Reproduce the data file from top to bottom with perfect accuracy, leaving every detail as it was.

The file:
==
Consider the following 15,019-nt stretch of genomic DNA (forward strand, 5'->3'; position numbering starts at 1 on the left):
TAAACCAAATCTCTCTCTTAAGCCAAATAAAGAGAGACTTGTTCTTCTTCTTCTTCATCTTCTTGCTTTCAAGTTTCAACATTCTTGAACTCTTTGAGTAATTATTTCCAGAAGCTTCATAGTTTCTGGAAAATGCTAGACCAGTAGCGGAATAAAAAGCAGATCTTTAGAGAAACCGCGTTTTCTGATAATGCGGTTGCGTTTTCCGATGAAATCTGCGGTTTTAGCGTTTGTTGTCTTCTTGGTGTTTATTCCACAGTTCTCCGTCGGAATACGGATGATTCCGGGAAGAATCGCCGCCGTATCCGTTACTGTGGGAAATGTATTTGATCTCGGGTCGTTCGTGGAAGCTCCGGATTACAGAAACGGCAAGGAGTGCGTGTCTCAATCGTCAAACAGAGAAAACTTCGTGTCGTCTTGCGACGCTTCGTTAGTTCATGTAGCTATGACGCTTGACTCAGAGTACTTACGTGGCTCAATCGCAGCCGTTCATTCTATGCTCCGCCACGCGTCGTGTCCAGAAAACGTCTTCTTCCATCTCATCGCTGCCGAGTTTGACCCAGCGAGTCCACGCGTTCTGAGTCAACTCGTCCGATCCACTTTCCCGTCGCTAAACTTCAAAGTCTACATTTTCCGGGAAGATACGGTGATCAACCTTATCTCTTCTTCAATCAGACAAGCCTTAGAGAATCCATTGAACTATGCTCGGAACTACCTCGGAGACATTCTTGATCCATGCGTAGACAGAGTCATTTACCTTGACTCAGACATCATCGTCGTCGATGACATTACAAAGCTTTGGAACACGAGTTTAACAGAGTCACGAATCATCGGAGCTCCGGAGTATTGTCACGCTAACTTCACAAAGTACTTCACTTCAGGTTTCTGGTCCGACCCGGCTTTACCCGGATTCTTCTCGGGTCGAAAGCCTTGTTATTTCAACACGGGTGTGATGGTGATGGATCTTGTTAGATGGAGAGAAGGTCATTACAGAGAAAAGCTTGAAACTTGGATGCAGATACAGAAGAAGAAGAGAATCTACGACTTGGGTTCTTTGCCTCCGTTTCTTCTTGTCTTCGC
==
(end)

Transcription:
Consider the following 15,019-nt stretch of genomic DNA (forward strand, 5'->3'; position numbering starts at 1 on the left):
TAAACCAAATCTCTCTCTTAAGCCAAATAAAGAGAGACTTGTTCTTCTTCTTCTTCATCTTCTTGCTTTCAAGTTTCAACATTCTTGAACTCTTTGAGTAATTATTTCCAGAAGCTTCATAGTTTCTGGAAAATGCTAGACCAGTAGCGGAATAAAAAGCAGATCTTTAGAGAAACCGCGTTTTCTGATAATGCGGTTGCGTTTTCCGATGAAATCTGCGGTTTTAGCGTTTGTTGTCTTCTTGGTGTTTATTCCACAGTTCTCCGTCGGAATACGGATGATTCCGGGAAGAATCGCCGCCGTATCCGTTACTGTGGGAAATGTATTTGATCTCGGGTCGTTCGTGGAAGCTCCGGATTACAGAAACGGCAAGGAGTGCGTGTCTCAATCGTCAAACAGAGAAAACTTCGTGTCGTCTTGCGACGCTTCGTTAGTTCATGTAGCTATGACGCTTGACTCAGAGTACTTACGTGGCTCAATCGCAGCCGTTCATTCTATGCTCCGCCACGCGTCGTGTCCAGAAAACGTCTTCTTCCATCTCATCGCTGCCGAGTTTGACCCAGCGAGTCCACGCGTTCTGAGTCAACTCGTCCGATCCACTTTCCCGTCGCTAAACTTCAAAGTCTACATTTTCCGGGAAGATACGGTGATCAACCTTATCTCTTCTTCAATCAGACAAGCCTTAGAGAATCCATTGAACTATGCTCGGAACTACCTCGGAGACATTCTTGATCCATGCGTAGACAGAGTCATTTACCTTGACTCAGACATCATCGTCGTCGATGACATTACAAAGCTTTGGAACACGAGTTTAACAGAGTCACGAATCATCGGAGCTCCGGAGTATTGTCACGCTAACTTCACAAAGTACTTCACTTCAGGTTTCTGGTCCGACCCGGCTTTACCCGGATTCTTCTCGGGTCGAAAGCCTTGTTATTTCAACACGGGTGTGATGGTGATGGATCTTGTTAGATGGAGAGAAGGTCATTACAGAGAAAAGCTTGAAACTTGGATGCAGATACAGAAGAAGAAGAGAATCTACGACTTGGGTTCTTTGCCTCCGTTTCTTCTTGTCTTCGC